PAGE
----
2. Goodwin’s Six Features
One way of understanding whether my music video uses, develops or challenges forms and conventions of real media products is to compare it with Andrew Goodwin’s six
features of a music video.
Music Videos Demonstrate Genre Characteristics
As dream-pop is such an experimental genre, (as well as being closely affiliated with alternative rock) it is difficult to spot ‘fixed’ conventions in music videos of this genre.
However, there does seem to be a blend of narrative, conceptual and performance elements in music videos of this genre. In my own music video, I incorporated multiple
narrative and conceptual elements throughout the video. Therefore, it could be said that my music video demonstrates genre characteristics.
There is a Relationship Between Lyrics and Visuals
I would say this theory could be applied to my music video; both the lyrics and title of the song are ‘Don’t wake me up’. This encouraged me to construct my narrative around
the concept of dreaming, with my protagonist being trapped inside multiple layers of a dream. For this reason, I believe that my video would conform to this theory proposed
There is a Relationship Between Music and Visuals
This is evident in my video. For example, in the underpass sequence, there is a scene where the transitions between cuts are timed with the beat of the music. Also, near the
end of the video there is a sequence of cuts used in quick succession to match with the repetition of the lyrics “Don’t wake me up”.
The Demands of the Record Label Will Include the Need For Lots of Close-Ups
It is difficult to say whether my video conforms to this feature, as there is no ‘star image’ used. There are however multiple close-up shots of my protagonist which would
suggest he is the main feature of my video, despite not being represented as the song’s artist.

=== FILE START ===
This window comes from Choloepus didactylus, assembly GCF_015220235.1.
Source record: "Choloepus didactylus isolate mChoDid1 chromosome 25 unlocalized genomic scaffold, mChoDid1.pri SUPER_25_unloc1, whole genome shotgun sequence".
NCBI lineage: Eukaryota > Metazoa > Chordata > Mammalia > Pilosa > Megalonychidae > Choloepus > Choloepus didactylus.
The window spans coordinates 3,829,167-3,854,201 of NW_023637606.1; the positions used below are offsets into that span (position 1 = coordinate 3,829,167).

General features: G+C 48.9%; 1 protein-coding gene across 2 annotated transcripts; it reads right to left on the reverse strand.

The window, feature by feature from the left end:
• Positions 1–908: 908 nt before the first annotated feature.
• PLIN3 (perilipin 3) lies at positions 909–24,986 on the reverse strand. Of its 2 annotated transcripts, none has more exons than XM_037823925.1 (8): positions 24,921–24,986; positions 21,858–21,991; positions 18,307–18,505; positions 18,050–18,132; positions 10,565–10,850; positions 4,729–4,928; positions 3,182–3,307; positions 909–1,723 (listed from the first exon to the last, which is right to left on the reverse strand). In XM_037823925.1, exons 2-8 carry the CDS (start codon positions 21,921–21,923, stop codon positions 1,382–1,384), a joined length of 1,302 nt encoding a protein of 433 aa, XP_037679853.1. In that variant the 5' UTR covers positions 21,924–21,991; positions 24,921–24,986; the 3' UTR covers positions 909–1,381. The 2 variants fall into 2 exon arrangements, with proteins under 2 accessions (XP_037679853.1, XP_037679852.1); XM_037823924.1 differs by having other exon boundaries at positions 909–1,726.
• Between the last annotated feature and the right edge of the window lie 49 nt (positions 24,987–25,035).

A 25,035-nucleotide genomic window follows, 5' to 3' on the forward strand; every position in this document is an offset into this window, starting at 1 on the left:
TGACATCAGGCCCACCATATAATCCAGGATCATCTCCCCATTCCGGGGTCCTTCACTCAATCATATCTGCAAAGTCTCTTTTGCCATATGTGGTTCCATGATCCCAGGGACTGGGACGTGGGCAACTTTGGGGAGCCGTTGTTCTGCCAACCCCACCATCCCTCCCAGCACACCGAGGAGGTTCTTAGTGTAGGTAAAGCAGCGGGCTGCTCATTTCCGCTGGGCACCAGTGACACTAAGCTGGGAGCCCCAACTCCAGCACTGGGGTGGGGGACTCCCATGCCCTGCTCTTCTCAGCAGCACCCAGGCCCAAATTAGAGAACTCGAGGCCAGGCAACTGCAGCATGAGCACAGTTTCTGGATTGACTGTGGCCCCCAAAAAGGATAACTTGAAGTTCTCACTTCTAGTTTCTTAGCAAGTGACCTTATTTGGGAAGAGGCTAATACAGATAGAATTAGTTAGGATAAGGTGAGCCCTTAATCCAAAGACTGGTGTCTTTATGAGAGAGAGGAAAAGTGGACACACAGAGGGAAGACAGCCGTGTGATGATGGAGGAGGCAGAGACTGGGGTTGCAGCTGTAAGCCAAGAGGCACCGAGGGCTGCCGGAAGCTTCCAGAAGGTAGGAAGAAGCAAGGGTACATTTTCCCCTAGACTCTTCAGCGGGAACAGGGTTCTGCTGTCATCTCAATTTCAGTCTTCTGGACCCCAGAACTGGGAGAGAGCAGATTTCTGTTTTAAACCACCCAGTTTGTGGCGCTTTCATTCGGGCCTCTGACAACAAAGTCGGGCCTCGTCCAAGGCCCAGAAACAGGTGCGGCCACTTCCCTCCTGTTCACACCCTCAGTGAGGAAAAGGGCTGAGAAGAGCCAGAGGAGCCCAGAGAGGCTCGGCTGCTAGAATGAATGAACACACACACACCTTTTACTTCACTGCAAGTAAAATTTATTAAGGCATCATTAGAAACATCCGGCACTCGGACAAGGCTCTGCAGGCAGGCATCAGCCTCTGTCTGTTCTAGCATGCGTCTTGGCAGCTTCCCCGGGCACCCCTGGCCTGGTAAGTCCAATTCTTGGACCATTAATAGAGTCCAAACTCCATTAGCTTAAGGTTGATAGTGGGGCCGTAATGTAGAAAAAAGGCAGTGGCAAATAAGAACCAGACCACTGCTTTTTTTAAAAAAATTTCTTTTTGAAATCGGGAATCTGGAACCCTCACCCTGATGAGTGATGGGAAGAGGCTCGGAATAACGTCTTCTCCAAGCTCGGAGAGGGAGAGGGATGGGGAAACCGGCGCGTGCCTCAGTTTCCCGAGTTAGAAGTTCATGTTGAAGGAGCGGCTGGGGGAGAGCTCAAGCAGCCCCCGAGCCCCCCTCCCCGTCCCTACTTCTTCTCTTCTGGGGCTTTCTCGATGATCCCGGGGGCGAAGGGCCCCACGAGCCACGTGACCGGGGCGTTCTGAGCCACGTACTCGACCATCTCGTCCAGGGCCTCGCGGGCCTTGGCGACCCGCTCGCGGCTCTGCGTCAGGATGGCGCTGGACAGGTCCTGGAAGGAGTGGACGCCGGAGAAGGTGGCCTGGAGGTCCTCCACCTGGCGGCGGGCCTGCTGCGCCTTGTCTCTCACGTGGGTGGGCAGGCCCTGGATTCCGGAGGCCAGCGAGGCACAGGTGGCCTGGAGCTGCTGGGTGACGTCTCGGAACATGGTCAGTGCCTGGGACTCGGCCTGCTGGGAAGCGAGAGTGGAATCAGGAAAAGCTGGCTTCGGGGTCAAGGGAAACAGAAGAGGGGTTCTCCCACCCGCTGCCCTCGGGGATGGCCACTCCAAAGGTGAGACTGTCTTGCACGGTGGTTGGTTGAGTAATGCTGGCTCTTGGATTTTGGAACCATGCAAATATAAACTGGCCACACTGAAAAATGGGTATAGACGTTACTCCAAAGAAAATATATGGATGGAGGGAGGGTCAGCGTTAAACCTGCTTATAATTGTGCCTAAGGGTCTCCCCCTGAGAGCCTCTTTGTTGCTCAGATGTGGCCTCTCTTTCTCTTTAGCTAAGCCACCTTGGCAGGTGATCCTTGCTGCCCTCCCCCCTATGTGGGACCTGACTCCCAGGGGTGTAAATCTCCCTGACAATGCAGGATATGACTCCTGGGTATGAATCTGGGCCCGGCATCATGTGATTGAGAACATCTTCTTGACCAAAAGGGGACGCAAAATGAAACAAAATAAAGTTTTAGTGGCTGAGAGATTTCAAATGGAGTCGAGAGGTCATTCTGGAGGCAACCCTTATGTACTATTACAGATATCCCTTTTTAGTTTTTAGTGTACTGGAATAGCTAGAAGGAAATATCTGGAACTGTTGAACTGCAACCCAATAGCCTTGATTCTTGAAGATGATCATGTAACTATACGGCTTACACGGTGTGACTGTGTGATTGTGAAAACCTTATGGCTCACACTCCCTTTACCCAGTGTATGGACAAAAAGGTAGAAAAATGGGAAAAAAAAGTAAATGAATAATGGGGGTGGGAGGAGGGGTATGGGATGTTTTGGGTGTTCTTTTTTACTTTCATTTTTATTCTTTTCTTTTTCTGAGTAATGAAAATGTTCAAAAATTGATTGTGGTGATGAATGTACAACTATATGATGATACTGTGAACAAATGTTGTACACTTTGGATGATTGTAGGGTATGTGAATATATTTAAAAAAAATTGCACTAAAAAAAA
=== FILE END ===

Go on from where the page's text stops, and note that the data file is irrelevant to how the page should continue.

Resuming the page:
There is Frequent Reference to Notion of Looking
I would say this feature can’t be applied to my video, because it wasn’t a performance-based video and so the camera wasn’t acknowledged at all, otherwise this would have
broken the fourth wall and defeated the purpose of narrative in my video.
There are Often Intertextual References to films, TV Programmes and Other Music Videos, etc.
This feature is not evident in my video.
3. In conclusion, my music video does use some of Goodwin’s
six features but also challenges some. I will now select nine
frames from my video and analyse them in further detail.
5. This is the first frame of my music video, which immediately engages the audience. This is
because there are a couple of seconds of darkness before the frame suddenly appears. The clip
is also synced with the non-diegetic sound of a loud/sudden opening beat from the song’s
instrumentals, which allows the clip to enter both dramatically and unexpectedly as the audience
aren’t expecting the image to suddenly appear. This frame is also significant in conveying the late
night setting to the audience, with the clouds gently passing over the moon making for engaging
visuals. Furthermore, the night setting is indicative of the dark nature of the events that follow.
This is the second frame, reinforcing the late night backdrop and the evening atmosphere of
zooming headlights, traffic, etc. The dual carriageway suggests that the events are either taking
place in/near a suburban environment. The blurred light dots suggest a sense of fatigue, almost
as if the viewer is too tired to focus their eyes. This links in to the late night setting, with the
passing cars representing the passing of time as the events of the video unfold.
This frame reveals the video’s antagonist, blocking the path through the tunnel. His dark costume